Class:              Permanent-Failure
   Code:               6
   Additional Info:    None

   This message is sent if a router receives a directly addressed
   message for an NSLP which it does not support.

A.4.4.7.  Endpoint Found

   Class:              Permanent-Failure
   Code:               7
   Additional Info:    None

   This message is sent if a GIST node at a flow endpoint receives a
   Query message for an NSLP which it does not support.

A.4.4.8.  Message Too Large

   Class:              Permanent-Failure
   Code:               8
   Additional Info:    MTU Info

   A router receives a message which it can't forward because it exceeds
   the IP MTU on the next or subsequent hops.

A.4.4.9.  Object Type Error

   Class:              Protocol-Error
   Code:               9
   Additional Info:    Object Type Info

   This message is sent if a GIST node receives a message containing a
   TLV object with an invalid type.  The message indicates the object
   type at fault in the additional info field.  This error code is split
   into subcodes as follows:

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   0: Duplicate Object:  This subcode is used if a GIST node receives a
      message containing multiple instances of an object which may only
      appear once in a message.  In the current specification, this
      applies to all objects.

   1: Unrecognised Object:  This subcode is used if a GIST node receives
      a message containing an object which it does not support, and the
      extensibility flags AB=00.

   2: Missing Object:  This subcode is used if a GIST node receives a
      message which is missing one or more mandatory objects.  This
      message is also sent if a Stack-Proposal is sent without a
      matching Stack-Configuration-Data object when one was necessary,
      or vice versa.

   3: Invalid Object Type:  This subcode is used if the object type is
      known, but it is not valid for this particular GIST message type.

   4: Untranslated Object:  This subcode is used if the object type is
      known and is mandatory to interpret, but it contains addressing
      data which has not been translated by an intervening NAT.

   5: Invalid Extensibility Flags:  This subcode is used if an object is
      received with the extensibility flags AB=11.

A.4.4.10.  Object Value Error

   Class:              Protocol-Error
   Code:               10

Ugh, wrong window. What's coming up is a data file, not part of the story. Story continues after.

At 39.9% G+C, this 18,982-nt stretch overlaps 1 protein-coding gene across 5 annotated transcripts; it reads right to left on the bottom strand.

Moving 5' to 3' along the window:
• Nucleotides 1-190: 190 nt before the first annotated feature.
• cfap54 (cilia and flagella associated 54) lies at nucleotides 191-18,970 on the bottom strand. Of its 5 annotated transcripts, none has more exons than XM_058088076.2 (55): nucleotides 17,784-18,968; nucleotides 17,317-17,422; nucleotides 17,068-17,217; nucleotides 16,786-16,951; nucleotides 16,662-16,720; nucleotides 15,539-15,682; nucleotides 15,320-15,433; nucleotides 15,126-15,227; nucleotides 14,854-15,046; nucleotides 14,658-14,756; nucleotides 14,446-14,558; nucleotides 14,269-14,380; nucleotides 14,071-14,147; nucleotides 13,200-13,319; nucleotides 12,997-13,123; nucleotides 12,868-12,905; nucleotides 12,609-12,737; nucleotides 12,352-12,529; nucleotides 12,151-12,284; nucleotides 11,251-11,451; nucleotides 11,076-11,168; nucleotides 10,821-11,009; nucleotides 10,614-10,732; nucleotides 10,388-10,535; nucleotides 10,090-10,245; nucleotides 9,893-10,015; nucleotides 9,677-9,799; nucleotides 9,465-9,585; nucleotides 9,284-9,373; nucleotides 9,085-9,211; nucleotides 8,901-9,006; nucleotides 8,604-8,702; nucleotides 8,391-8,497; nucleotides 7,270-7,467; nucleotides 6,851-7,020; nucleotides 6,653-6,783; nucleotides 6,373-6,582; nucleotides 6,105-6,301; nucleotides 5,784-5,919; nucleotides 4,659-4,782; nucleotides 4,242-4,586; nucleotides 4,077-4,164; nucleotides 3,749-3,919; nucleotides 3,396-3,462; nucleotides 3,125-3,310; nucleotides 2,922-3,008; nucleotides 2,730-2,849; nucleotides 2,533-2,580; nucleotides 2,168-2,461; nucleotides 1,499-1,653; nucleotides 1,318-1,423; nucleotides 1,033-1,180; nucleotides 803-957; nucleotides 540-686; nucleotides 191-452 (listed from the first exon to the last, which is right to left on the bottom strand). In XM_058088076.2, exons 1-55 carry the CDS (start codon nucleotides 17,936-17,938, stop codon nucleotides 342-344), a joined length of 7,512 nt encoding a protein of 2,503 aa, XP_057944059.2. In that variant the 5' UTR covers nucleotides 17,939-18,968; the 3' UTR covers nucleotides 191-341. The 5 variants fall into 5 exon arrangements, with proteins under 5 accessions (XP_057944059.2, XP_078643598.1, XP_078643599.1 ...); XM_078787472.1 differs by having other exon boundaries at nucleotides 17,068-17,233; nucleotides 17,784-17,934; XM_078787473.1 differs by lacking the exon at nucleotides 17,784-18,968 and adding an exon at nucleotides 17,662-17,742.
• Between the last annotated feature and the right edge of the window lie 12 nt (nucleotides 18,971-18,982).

Additional Info:    1 or 2 Object Value Info fields as given below

   This message is sent if a node receives a message containing an
   object which cannot be properly parsed.  The error message contains a
   single Object Value Info object, except for subcode 5 as stated
   below.  This error code is split into subcodes as follows:

   0: Incorrect Length:  The overall length does not match the object
      length calculated from the object contents.

   1: Value Not Supported:  The value of a field is not supported by the
      GIST node.

   2: Invalid Flag-Field Combination:  An object contains an invalid
      combination of flags and/or fields.  At the moment this only
      relates to the Path-Coupled MRI (Appendix A.3.1.1), but in future
      there may be more.

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   3: Empty List:  At the moment this only relates to Stack-Proposals.
      The error message is sent if a stack proposal with a length > 0
      contains only null bytes (a length of 0 is handled as "Value Not

   4: Invalid Cookie:  The message contains a cookie which could not be
      verified by the node.

   5: Stack-Proposal - Stack-Configuration-Data Mismatch:  This subcode
      is used if a GIST node receives a message in which the data in the
      Stack-Proposal object is inconsistent with the information in the
      Stack Configuration Data object.  In this case, both the Stack-
      Proposal object and Stack-Configuration-Data object MUST be
      included in separate Object Value Info fields in that order.

A.4.4.11.  Invalid IP layer TTL

   Class:              Permanent-Failure
   Code:               11
   Additional Info:    None

   This error indicates that a message was received with an IP layer TTL
   outside an acceptable range; for example, that an upstream Query was
   received with an IP layer TTL of less than 254 (i.e. more than one IP
   hop from the sender).  The actual IP distance can be derived from the
   IP-TTL information in the NLI object carried in the same message.

A.4.4.12.  MRI Validation Failure

   Class:              Permanent-Failure
   Code:               12
   Additional Info:    Object Value Info

   This error indicates that a message was received with an MRI that
   could not be accepted, e.g. because of too much wildcarding or
   failing some validation check (cf. Section  The Object
   Value Info includes the MRI so the error originator can indicate the
   part of the MRI which caused the problem.  The error code is divided
   into subcodes as follows:

   0: MRI Too Wild:  The MRI contained too much wildcarding (e.g. too
      short a destination address prefix) to be forwarded correctly down